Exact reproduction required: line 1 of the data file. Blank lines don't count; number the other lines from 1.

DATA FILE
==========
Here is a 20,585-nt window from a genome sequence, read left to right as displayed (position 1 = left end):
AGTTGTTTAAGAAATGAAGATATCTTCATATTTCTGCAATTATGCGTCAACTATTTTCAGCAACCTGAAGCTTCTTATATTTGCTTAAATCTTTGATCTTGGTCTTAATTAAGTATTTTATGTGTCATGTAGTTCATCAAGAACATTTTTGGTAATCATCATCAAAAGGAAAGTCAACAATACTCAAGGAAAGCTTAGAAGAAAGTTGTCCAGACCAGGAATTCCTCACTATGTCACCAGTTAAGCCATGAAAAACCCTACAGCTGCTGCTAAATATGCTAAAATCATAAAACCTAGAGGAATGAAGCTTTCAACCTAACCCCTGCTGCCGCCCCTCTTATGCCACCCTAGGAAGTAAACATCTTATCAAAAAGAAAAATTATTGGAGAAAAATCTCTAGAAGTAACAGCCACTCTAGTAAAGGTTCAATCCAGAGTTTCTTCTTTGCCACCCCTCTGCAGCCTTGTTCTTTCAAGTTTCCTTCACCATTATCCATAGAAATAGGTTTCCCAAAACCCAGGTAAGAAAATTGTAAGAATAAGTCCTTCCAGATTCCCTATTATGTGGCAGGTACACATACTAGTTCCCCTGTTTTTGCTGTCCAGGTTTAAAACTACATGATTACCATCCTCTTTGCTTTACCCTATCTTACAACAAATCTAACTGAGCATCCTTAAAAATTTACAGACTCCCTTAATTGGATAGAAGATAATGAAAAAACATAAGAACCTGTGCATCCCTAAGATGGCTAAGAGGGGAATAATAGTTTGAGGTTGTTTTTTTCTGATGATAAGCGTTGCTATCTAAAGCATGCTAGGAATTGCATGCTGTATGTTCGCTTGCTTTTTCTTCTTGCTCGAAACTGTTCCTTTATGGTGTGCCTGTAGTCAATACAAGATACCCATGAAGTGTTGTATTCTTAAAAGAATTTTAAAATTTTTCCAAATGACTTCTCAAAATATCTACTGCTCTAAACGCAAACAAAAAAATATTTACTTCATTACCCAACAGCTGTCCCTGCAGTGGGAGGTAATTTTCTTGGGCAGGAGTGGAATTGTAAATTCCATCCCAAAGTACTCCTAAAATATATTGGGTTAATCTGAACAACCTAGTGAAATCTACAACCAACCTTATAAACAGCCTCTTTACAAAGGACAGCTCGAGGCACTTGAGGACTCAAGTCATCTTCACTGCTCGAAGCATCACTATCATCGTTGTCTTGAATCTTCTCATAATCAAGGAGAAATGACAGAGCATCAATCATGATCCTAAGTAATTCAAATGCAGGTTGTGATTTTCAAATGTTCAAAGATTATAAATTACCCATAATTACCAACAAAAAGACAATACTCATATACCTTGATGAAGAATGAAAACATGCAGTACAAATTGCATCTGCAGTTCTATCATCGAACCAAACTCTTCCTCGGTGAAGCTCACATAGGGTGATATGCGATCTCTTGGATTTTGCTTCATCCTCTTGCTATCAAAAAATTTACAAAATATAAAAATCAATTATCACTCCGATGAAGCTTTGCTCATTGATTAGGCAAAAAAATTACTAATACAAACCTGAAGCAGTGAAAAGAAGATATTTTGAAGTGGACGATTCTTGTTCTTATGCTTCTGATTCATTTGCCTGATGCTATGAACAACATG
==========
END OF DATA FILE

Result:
Here is a 20,585-nt window from a genome sequence, read left to right as displayed (position 1 = left end):